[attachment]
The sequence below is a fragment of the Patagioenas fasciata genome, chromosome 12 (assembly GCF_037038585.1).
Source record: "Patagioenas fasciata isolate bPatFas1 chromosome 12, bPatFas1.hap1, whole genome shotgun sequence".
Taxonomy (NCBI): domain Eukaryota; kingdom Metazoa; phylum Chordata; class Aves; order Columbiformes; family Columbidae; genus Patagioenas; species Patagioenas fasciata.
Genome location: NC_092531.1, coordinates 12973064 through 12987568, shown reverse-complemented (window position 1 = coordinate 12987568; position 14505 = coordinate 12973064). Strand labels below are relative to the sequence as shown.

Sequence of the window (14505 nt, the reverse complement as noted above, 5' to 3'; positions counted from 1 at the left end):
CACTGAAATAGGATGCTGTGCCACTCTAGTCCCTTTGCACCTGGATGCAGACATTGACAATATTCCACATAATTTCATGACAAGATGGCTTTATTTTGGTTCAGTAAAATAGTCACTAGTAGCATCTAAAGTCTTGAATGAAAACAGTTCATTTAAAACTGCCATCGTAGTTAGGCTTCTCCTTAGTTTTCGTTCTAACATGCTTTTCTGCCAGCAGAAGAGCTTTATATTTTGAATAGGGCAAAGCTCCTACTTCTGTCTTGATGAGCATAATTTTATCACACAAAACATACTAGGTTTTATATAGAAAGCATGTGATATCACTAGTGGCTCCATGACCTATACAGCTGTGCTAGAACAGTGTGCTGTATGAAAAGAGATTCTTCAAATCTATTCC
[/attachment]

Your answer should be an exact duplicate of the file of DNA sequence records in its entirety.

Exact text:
The sequence below is a fragment of the Patagioenas fasciata genome, chromosome 12 (assembly GCF_037038585.1).
Source record: "Patagioenas fasciata isolate bPatFas1 chromosome 12, bPatFas1.hap1, whole genome shotgun sequence".
Taxonomy (NCBI): domain Eukaryota; kingdom Metazoa; phylum Chordata; class Aves; order Columbiformes; family Columbidae; genus Patagioenas; species Patagioenas fasciata.
Genome location: NC_092531.1, coordinates 12973064 through 12987568, shown reverse-complemented (window position 1 = coordinate 12987568; position 14505 = coordinate 12973064). Strand labels below are relative to the sequence as shown.

Sequence of the window (14505 nt, the reverse complement as noted above, 5' to 3'; positions counted from 1 at the left end):
CACTGAAATAGGATGCTGTGCCACTCTAGTCCCTTTGCACCTGGATGCAGACATTGACAATATTCCACATAATTTCATGACAAGATGGCTTTATTTTGGTTCAGTAAAATAGTCACTAGTAGCATCTAAAGTCTTGAATGAAAACAGTTCATTTAAAACTGCCATCGTAGTTAGGCTTCTCCTTAGTTTTCGTTCTAACATGCTTTTCTGCCAGCAGAAGAGCTTTATATTTTGAATAGGGCAAAGCTCCTACTTCTGTCTTGATGAGCATAATTTTATCACACAAAACATACTAGGTTTTATATAGAAAGCATGTGATATCACTAGTGGCTCCATGACCTATACAGCTGTGCTAGAACAGTGTGCTGTATGAAAAGAGATTCTTCAAATCTATTCC